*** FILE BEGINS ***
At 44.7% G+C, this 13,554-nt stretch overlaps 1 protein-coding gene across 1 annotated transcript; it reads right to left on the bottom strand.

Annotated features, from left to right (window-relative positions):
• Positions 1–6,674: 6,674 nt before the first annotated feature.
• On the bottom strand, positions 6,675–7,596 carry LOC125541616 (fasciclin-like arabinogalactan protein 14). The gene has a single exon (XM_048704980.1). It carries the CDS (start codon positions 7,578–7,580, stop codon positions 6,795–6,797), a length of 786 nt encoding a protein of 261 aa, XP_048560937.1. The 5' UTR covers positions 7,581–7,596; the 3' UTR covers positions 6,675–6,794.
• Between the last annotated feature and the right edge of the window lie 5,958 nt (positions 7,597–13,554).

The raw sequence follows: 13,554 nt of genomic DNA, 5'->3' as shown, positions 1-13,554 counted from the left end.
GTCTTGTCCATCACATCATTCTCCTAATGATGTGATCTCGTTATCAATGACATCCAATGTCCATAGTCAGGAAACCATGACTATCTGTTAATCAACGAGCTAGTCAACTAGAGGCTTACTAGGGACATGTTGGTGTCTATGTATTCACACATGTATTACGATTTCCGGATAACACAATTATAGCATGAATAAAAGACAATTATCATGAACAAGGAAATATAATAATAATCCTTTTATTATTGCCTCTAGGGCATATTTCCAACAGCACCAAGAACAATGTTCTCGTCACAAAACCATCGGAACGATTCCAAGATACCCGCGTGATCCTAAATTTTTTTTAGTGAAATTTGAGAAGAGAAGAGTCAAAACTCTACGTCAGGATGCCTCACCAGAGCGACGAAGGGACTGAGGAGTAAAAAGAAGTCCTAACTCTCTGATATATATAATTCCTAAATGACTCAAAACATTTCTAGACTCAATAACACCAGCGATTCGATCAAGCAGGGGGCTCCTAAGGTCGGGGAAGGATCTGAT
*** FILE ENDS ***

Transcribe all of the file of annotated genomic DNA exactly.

At 44.7% G+C, this 13,554-nt stretch overlaps 1 protein-coding gene across 1 annotated transcript; it reads right to left on the bottom strand.

Annotated features, from left to right (window-relative positions):
• Positions 1–6,674: 6,674 nt before the first annotated feature.
• On the bottom strand, positions 6,675–7,596 carry LOC125541616 (fasciclin-like arabinogalactan protein 14). The gene has a single exon (XM_048704980.1). It carries the CDS (start codon positions 7,578–7,580, stop codon positions 6,795–6,797), a length of 786 nt encoding a protein of 261 aa, XP_048560937.1. The 5' UTR covers positions 7,581–7,596; the 3' UTR covers positions 6,675–6,794.
• Between the last annotated feature and the right edge of the window lie 5,958 nt (positions 7,597–13,554).

The raw sequence follows: 13,554 nt of genomic DNA, 5'->3' as shown, positions 1-13,554 counted from the left end.
GTCTTGTCCATCACATCATTCTCCTAATGATGTGATCTCGTTATCAATGACATCCAATGTCCATAGTCAGGAAACCATGACTATCTGTTAATCAACGAGCTAGTCAACTAGAGGCTTACTAGGGACATGTTGGTGTCTATGTATTCACACATGTATTACGATTTCCGGATAACACAATTATAGCATGAATAAAAGACAATTATCATGAACAAGGAAATATAATAATAATCCTTTTATTATTGCCTCTAGGGCATATTTCCAACAGCACCAAGAACAATGTTCTCGTCACAAAACCATCGGAACGATTCCAAGATACCCGCGTGATCCTAAATTTTTTTTAGTGAAATTTGAGAAGAGAAGAGTCAAAACTCTACGTCAGGATGCCTCACCAGAGCGACGAAGGGACTGAGGAGTAAAAAGAAGTCCTAACTCTCTGATATATATAATTCCTAAATGACTCAAAACATTTCTAGACTCAATAACACCAGCGATTCGATCAAGCAGGGGGCTCCTAAGGTCGGGGAAGGATCTGAT